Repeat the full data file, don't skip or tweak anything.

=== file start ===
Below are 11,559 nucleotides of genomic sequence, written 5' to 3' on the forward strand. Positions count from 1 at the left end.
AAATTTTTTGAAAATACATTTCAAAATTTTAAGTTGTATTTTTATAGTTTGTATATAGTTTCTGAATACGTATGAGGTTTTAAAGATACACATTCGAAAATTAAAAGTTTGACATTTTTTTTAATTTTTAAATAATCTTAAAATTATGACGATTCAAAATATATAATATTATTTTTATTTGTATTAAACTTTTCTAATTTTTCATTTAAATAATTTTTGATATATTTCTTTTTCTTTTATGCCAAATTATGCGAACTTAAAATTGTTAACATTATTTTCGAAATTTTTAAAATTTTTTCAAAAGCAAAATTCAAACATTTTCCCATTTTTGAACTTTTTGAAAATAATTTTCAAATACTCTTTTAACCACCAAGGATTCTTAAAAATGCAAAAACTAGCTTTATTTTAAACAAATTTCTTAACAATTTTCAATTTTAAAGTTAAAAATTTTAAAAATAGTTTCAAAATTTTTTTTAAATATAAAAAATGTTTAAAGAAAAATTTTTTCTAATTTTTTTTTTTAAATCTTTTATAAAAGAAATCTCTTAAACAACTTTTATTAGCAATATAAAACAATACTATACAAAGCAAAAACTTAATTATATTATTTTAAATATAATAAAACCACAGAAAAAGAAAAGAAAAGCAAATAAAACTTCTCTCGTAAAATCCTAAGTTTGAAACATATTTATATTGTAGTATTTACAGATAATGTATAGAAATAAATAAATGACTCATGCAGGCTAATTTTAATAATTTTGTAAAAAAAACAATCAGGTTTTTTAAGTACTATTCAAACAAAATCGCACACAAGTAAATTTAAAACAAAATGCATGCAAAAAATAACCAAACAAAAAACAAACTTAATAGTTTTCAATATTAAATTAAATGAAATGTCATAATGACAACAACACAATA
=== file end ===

Below are 11,559 nucleotides of genomic sequence, written 5' to 3' on the forward strand. Positions count from 1 at the left end.
AAATTTTTTGAAAATACATTTCAAAATTTTAAGTTGTATTTTTATAGTTTGTATATAGTTTCTGAATACGTATGAGGTTTTAAAGATACACATTCGAAAATTAAAAGTTTGACATTTTTTTTAATTTTTAAATAATCTTAAAATTATGACGATTCAAAATATATAATATTATTTTTATTTGTATTAAACTTTTCTAATTTTTCATTTAAATAATTTTTGATATATTTCTTTTTCTTTTATGCCAAATTATGCGAACTTAAAATTGTTAACATTATTTTCGAAATTTTTAAAATTTTTTCAAAAGCAAAATTCAAACATTTTCCCATTTTTGAACTTTTTGAAAATAATTTTCAAATACTCTTTTAACCACCAAGGATTCTTAAAAATGCAAAAACTAGCTTTATTTTAAACAAATTTCTTAACAATTTTCAATTTTAAAGTTAAAAATTTTAAAAATAGTTTCAAAATTTTTTTTAAATATAAAAAATGTTTAAAGAAAAATTTTTTCTAATTTTTTTTTTTAAATCTTTTATAAAAGAAATCTCTTAAACAACTTTTATTAGCAATATAAAACAATACTATACAAAGCAAAAACTTAATTATATTATTTTAAATATAATAAAACCACAGAAAAAGAAAAGAAAAGCAAATAAAACTTCTCTCGTAAAATCCTAAGTTTGAAACATATTTATATTGTAGTATTTACAGATAATGTATAGAAATAAATAAATGACTCATGCAGGCTAATTTTAATAATTTTGTAAAAAAAACAATCAGGTTTTTTAAGTACTATTCAAACAAAATCGCACACAAGTAAATTTAAAACAAAATGCATGCAAAAAATAACCAAACAAAAAACAAACTTAATAGTTTTCAATATTAAATTAAATGAAATGTCATAATGACAACAACACAATA